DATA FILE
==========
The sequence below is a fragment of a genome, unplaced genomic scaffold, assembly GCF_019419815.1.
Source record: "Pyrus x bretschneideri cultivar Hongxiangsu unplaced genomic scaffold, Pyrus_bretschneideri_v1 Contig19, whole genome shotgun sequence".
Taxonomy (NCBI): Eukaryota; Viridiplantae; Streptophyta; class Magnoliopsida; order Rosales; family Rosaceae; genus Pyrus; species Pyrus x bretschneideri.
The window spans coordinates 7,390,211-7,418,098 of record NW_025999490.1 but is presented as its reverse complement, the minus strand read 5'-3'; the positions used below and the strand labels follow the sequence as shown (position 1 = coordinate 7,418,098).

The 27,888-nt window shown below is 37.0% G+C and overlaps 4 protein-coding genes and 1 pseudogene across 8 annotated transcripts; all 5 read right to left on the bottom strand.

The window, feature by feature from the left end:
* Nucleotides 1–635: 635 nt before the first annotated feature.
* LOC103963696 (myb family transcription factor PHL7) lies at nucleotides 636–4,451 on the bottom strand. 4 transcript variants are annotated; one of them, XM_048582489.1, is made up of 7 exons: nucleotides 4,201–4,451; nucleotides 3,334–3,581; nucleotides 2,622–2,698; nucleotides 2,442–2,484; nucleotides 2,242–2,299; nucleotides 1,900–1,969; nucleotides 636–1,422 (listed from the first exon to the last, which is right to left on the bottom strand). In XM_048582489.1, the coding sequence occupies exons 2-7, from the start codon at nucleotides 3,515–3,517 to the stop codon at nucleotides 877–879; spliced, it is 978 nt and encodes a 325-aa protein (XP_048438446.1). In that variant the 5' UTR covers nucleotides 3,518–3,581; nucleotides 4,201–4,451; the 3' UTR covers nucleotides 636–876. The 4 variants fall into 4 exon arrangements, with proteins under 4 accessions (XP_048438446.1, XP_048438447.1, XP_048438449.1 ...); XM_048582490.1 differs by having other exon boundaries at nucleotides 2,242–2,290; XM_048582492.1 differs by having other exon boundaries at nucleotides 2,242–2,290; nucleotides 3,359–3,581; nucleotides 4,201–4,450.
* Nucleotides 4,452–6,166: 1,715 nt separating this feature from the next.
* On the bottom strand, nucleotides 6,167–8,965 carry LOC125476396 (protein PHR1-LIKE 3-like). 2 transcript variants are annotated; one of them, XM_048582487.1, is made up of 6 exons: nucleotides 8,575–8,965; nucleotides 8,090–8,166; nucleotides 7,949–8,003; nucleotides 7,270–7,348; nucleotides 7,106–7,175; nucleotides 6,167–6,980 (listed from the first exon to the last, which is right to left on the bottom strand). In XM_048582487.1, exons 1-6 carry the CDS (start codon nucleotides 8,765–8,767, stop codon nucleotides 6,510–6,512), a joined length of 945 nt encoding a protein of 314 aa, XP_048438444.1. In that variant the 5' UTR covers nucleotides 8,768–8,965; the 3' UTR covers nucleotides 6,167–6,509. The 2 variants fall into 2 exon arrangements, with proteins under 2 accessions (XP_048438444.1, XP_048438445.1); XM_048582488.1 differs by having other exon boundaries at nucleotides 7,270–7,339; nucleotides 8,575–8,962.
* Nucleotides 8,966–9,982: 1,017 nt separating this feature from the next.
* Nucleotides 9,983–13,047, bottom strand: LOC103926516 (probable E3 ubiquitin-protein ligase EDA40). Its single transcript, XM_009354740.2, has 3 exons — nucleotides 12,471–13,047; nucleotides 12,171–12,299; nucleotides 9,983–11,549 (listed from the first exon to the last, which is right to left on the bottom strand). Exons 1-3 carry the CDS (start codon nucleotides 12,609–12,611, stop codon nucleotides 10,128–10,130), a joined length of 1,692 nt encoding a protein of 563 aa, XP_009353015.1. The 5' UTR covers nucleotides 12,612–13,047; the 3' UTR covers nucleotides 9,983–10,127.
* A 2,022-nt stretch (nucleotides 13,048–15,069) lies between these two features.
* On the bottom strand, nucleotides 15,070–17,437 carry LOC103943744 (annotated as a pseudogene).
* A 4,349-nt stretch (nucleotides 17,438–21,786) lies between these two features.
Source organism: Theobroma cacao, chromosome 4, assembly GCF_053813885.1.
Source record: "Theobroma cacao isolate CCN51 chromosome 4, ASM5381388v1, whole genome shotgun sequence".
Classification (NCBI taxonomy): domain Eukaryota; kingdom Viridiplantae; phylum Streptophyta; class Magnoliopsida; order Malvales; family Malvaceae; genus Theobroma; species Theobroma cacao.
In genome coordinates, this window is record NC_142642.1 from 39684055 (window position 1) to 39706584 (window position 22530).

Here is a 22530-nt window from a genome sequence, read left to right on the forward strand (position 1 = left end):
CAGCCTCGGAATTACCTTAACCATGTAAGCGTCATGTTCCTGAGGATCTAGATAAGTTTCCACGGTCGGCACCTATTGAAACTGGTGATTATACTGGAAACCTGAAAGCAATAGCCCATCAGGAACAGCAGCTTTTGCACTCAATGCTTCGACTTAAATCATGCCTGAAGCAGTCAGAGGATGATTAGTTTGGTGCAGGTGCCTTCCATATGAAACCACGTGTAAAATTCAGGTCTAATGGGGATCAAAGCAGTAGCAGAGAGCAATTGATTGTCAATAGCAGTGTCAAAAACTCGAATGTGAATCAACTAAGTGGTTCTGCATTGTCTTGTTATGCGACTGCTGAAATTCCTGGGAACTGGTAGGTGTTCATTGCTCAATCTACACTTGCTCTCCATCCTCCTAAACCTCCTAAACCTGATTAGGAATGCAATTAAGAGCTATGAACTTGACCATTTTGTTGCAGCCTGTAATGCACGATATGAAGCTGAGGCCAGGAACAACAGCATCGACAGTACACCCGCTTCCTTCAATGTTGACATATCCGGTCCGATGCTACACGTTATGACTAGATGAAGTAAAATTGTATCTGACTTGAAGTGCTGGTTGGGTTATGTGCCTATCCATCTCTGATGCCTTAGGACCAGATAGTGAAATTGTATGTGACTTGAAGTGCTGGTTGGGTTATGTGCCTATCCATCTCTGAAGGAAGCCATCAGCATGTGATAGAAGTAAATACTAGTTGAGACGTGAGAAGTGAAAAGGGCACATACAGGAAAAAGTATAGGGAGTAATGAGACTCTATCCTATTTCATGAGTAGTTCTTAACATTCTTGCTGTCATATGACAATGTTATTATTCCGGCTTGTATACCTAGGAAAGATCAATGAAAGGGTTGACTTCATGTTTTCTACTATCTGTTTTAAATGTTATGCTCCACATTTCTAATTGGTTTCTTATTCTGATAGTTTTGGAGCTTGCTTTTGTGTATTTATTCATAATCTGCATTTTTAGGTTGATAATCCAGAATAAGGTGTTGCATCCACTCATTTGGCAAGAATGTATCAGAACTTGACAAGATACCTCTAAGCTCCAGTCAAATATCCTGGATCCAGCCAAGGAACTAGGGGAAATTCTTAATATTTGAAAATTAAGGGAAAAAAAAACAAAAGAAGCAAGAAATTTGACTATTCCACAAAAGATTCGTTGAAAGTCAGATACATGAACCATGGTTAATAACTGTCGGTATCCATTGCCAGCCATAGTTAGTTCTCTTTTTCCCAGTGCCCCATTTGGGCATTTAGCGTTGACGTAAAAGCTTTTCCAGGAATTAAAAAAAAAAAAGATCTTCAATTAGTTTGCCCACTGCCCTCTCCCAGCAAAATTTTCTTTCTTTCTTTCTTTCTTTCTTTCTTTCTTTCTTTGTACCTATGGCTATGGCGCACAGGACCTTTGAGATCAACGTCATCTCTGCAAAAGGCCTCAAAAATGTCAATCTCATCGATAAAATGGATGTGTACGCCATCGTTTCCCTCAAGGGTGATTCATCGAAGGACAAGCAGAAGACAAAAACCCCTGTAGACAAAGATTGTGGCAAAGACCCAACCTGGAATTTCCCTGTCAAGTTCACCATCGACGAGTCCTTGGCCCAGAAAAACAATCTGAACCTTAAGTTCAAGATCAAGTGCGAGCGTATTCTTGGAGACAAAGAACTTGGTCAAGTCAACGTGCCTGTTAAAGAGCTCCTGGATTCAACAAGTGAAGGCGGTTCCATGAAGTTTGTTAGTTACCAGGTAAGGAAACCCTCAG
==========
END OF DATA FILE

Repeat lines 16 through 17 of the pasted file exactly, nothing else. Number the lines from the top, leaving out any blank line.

Source organism: Theobroma cacao, chromosome 4, assembly GCF_053813885.1.
Source record: "Theobroma cacao isolate CCN51 chromosome 4, ASM5381388v1, whole genome shotgun sequence".